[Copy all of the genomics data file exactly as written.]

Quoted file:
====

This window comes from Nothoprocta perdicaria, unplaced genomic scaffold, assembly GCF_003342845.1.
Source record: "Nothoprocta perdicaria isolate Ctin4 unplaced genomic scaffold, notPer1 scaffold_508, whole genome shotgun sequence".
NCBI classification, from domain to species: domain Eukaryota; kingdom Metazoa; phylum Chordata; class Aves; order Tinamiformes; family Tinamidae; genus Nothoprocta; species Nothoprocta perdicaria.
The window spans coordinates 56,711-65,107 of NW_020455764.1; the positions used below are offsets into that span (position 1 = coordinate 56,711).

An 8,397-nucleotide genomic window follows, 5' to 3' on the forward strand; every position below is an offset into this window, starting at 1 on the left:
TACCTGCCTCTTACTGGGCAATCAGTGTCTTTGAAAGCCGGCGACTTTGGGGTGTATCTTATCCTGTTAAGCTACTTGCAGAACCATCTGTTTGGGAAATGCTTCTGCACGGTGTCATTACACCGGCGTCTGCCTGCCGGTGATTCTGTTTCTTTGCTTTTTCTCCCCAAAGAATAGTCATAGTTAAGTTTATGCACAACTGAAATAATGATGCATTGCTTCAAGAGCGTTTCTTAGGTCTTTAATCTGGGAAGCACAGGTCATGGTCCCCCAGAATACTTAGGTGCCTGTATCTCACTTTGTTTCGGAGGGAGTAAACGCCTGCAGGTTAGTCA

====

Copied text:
This window comes from Nothoprocta perdicaria, unplaced genomic scaffold, assembly GCF_003342845.1.
Source record: "Nothoprocta perdicaria isolate Ctin4 unplaced genomic scaffold, notPer1 scaffold_508, whole genome shotgun sequence".
NCBI classification, from domain to species: domain Eukaryota; kingdom Metazoa; phylum Chordata; class Aves; order Tinamiformes; family Tinamidae; genus Nothoprocta; species Nothoprocta perdicaria.
The window spans coordinates 56,711-65,107 of NW_020455764.1; the positions used below are offsets into that span (position 1 = coordinate 56,711).

An 8,397-nucleotide genomic window follows, 5' to 3' on the forward strand; every position below is an offset into this window, starting at 1 on the left:
TACCTGCCTCTTACTGGGCAATCAGTGTCTTTGAAAGCCGGCGACTTTGGGGTGTATCTTATCCTGTTAAGCTACTTGCAGAACCATCTGTTTGGGAAATGCTTCTGCACGGTGTCATTACACCGGCGTCTGCCTGCCGGTGATTCTGTTTCTTTGCTTTTTCTCCCCAAAGAATAGTCATAGTTAAGTTTATGCACAACTGAAATAATGATGCATTGCTTCAAGAGCGTTTCTTAGGTCTTTAATCTGGGAAGCACAGGTCATGGTCCCCCAGAATACTTAGGTGCCTGTATCTCACTTTGTTTCGGAGGGAGTAAACGCCTGCAGGTTAGTCA